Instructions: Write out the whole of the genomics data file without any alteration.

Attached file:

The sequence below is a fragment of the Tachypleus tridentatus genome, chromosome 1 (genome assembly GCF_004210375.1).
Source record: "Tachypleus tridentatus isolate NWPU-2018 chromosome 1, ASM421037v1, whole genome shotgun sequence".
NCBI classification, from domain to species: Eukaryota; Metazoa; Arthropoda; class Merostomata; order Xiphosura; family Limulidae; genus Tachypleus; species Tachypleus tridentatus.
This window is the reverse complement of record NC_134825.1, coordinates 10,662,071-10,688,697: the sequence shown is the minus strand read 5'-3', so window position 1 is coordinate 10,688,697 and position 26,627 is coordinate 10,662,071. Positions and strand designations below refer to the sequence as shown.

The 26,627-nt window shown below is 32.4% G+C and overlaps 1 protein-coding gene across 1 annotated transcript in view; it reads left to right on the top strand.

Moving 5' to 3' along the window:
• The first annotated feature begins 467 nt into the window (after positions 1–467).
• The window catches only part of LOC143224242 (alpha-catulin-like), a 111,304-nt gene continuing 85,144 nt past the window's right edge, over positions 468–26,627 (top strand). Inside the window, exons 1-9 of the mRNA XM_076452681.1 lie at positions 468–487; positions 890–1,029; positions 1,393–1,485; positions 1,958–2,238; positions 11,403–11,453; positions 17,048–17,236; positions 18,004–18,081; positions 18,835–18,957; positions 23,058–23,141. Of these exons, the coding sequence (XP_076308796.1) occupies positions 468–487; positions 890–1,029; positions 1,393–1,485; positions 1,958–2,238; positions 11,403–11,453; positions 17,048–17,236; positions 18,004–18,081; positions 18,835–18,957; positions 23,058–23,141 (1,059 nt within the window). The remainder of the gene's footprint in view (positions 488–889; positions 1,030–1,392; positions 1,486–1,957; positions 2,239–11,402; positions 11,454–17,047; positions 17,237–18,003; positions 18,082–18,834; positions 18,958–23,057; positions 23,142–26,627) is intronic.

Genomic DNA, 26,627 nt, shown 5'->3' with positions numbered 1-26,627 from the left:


The sequence below is a fragment of the Tachypleus tridentatus genome, chromosome 1 (genome assembly GCF_004210375.1).
Source record: "Tachypleus tridentatus isolate NWPU-2018 chromosome 1, ASM421037v1, whole genome shotgun sequence".
NCBI classification, from domain to species: Eukaryota; Metazoa; Arthropoda; class Merostomata; order Xiphosura; family Limulidae; genus Tachypleus; species Tachypleus tridentatus.
This window is the reverse complement of record NC_134825.1, coordinates 10,662,071-10,688,697: the sequence shown is the minus strand read 5'-3', so window position 1 is coordinate 10,688,697 and position 26,627 is coordinate 10,662,071. Positions and strand designations below refer to the sequence as shown.

The 26,627-nt window shown below is 32.4% G+C and overlaps 1 protein-coding gene across 1 annotated transcript in view; it reads left to right on the top strand.

Moving 5' to 3' along the window:
• The first annotated feature begins 467 nt into the window (after positions 1–467).
• The window catches only part of LOC143224242 (alpha-catulin-like), a 111,304-nt gene continuing 85,144 nt past the window's right edge, over positions 468–26,627 (top strand). Inside the window, exons 1-9 of the mRNA XM_076452681.1 lie at positions 468–487; positions 890–1,029; positions 1,393–1,485; positions 1,958–2,238; positions 11,403–11,453; positions 17,048–17,236; positions 18,004–18,081; positions 18,835–18,957; positions 23,058–23,141. Of these exons, the coding sequence (XP_076308796.1) occupies positions 468–487; positions 890–1,029; positions 1,393–1,485; positions 1,958–2,238; positions 11,403–11,453; positions 17,048–17,236; positions 18,004–18,081; positions 18,835–18,957; positions 23,058–23,141 (1,059 nt within the window). The remainder of the gene's footprint in view (positions 488–889; positions 1,030–1,392; positions 1,486–1,957; positions 2,239–11,402; positions 11,454–17,047; positions 17,237–18,003; positions 18,082–18,834; positions 18,958–23,057; positions 23,142–26,627) is intronic.

Genomic DNA, 26,627 nt, shown 5'->3' with positions numbered 1-26,627 from the left: